Austin's action plan to end homelessness asks city to double $30 million budget
A year-long study into Austin’s homelessness problem finds that the city should scale up the effort.
Tuesday Ann Howard, executive director of the Ending Community Homelessness Coalition (ECHO), presented the action plan during the city council work session.
Howard said the cost to fix it would double the current $30 million budget, but adds the city is already spending millions to keep homeless people on the street.
“Lots of folks are cycling through, calling EMS going to the ER, going to the hospital, getting picked up and arrested and spending nights in jail. This cycling in our emergency services costs millions of dollars," Howard said.
Currently, Howard said ECHO operates on about $30 million in public funds, but Tuesday she told city council they need $60 million.
“If we project the capacity in the community plus the ongoing need -- then we need to double that amount of funding in order to right size the situation,” Howard said.
The employees at Live Oak Market in South Austin have become familiar with the growing homeless population.
“They cause a lot of problems here, basically always trying to hang out front and beg customers for money,” Zach Telford said.
Telford said more transients have gravitated to the area of Ben White Blvd. and Manchaca Rd. because the Sunrise Church next door offers them services.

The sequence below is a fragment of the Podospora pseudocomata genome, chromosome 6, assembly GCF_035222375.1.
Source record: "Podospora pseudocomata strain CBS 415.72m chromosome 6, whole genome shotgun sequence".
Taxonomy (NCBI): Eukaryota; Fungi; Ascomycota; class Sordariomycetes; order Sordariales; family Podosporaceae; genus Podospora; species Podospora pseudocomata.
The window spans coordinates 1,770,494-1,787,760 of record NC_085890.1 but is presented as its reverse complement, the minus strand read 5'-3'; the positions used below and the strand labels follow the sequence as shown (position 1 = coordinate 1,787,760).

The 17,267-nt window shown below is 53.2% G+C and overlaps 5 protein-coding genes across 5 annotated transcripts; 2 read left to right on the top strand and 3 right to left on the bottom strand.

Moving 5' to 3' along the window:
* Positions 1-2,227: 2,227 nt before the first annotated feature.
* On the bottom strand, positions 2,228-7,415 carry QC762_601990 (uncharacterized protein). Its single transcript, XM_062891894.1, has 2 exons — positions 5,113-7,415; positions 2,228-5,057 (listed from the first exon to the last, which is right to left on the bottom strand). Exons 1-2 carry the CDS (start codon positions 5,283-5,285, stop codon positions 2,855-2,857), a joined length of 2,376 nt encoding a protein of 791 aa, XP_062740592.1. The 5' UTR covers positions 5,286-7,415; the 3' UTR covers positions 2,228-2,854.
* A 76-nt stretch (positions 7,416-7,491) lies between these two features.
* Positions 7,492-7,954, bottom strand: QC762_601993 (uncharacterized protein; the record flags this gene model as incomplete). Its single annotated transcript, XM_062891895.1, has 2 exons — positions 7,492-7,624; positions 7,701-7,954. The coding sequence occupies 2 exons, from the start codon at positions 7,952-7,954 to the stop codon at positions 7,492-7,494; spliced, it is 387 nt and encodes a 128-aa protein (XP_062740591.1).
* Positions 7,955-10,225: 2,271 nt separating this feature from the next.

“They have a lot of resources willing to help them, but most of them just use it as a kind of hang out spot, not so much to use the resources or get help they need,” Telford said.
Telford said he’s unsure that throwing more money at the problem will help.
“Most of them I don't think they really want that help. They just want to hang out and get food for that day. A lot of them congregate because they meet up and get drugs and it's just a hangout spot,” Telford said.
But Howard says their Permanent Supportive Housing program has a 93 percent success rate and they just need to scale it up.
“That's what the community needs to understand. Right now, a lot of people they see on the street have done everything we asked them to do, they're just waiting until it's their turn to get the help,” Howard said.
The action plan also includes a proposal to transform the Austin Resource Center for the Homeless (ARCH) downtown.
Advocates hope the city agrees to add additional smaller shelters across the city to reduce overcrowding at the ARCH.
The action plan will now go to city council for a vote at the next meeting